30. I can't tell from the picture, but did they nail it too? If not, try setting the depth on your saw to match the sheeting and run it up and down the joist, before demo.

  31. Just cut them out and install new ones. Quote for material plus whatever you would have charged for labor. You'll have this down and back together in a few hours.

  32. Cats paw, framing hammer and 4 foot pry bar. Just slightly get the nail head above the surface and then use the 4 foot pry bar. I usually get like 20+ nails a hair up and then just stand up using the pry bar and yank them all the way out with ease.

  33. Pull the nails with your cats paw and then pry them up. The longer the lever the better. Usually use a 2X6 with the 5 1/2" side measuring top to bottom......will snap if you use on the flat.

  34. Set your circular to three quarters of an inch (18mm)(width of the ply) cut your ply into 6" or 5" strips across the joist, smaller pieces, then use a long handled lump hammer, rag the board up from the space below the board surface, be carful not to drop it through the ceiling of the floor below, (best check there's noone below you and fence it off put a notice up) use a big crow bar, long length of scaffold pole, take out all the screws you can take out, get your gaffer to supply the right tools, tha needs a big prying device to get that up. More important... Take your time.. slowly slowly catchy monkey.. I'm talking bollocks arnt i

  35. Maybe this air scraper would work. Just keep your angle lower so as to not dig into studs. I used mine for removing some stubborn tile and it was a lifesaver.

  36. I normally find that the room typically actually gets one sheet of plywood shorter every time I run into this problem. craziest thing.

  37. Burn it down after work and just make sure meter wall stays … then get remodel permit and you now have job for winter lol. Joking…. Honestly if it was easy everyone would do it so break a sweat and get some . Don’t damage the joist and you win.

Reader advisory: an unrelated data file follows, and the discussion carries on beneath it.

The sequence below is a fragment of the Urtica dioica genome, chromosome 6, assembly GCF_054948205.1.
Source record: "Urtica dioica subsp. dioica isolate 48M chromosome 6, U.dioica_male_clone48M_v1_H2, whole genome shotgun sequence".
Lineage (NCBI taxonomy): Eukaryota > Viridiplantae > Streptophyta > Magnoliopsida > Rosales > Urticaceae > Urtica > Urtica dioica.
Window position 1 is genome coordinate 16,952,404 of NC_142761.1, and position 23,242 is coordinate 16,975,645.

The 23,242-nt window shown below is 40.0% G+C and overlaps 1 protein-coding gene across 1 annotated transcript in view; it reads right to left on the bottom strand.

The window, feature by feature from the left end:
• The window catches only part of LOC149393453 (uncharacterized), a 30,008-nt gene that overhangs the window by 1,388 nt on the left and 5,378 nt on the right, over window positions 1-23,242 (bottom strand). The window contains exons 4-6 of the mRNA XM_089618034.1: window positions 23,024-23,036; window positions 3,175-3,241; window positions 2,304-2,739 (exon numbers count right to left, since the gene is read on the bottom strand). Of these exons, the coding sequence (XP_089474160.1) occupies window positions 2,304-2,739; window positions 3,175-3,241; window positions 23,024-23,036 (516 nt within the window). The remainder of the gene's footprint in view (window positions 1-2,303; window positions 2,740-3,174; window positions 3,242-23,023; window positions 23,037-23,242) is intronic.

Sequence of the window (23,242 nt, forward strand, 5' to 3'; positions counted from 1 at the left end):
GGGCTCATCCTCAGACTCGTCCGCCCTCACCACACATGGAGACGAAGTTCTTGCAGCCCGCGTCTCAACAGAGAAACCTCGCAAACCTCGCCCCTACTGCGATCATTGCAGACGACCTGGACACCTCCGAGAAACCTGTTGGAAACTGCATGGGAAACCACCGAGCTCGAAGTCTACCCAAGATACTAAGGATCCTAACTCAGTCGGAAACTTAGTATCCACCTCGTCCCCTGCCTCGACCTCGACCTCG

38. A lot of 1' cuts , use the pieces as its own leverage, folding back and forth, but be gentle ben , that plaster & lathe lid below is old as f. A K so try to pull as nss as my nails as possible too . Before you dtartcc V working the plywood pieces off. Welcome to the world of Remodeing, believe it or not I've been on much worse sites. ( 200 year old gothic church,east ave , Rochester NY , complete Reno)

  39. Sawzall along the joist then use a power scraper on the top of the joist . Liquid nails should be outlawed. Had tiles glued down with it once.

  40. Pull all fasteners. Then make cross cuts so you're dealing with 8"-10" pieces. Then get a chipper/hammer drill with a heavy sxraper blade and go to town, for a beer and then go home.

  41. I had to use a sidewalk/ice scraper tool that I bought at a big box home improvement store. I scored the center of the joists, chopped out a notch and then was able to get under the board and break apart the adhesion. It was a b*tch.

  42. Pro tip, to make a renovation easier on a future contractor, skip the glue. Hell, dont even use screws, gravity will hold the sheets down. /s

  43. You much first accept that your soul will be demoed by the liquid nails. Only then can you harness the true power of your frustrations to defeat the liquid nails

  44. Cut out the sections in between the joists with a circular saw and then use a chilling hammer to chip the glued part off of the stud, this method is the easiest, fastest method I’ve found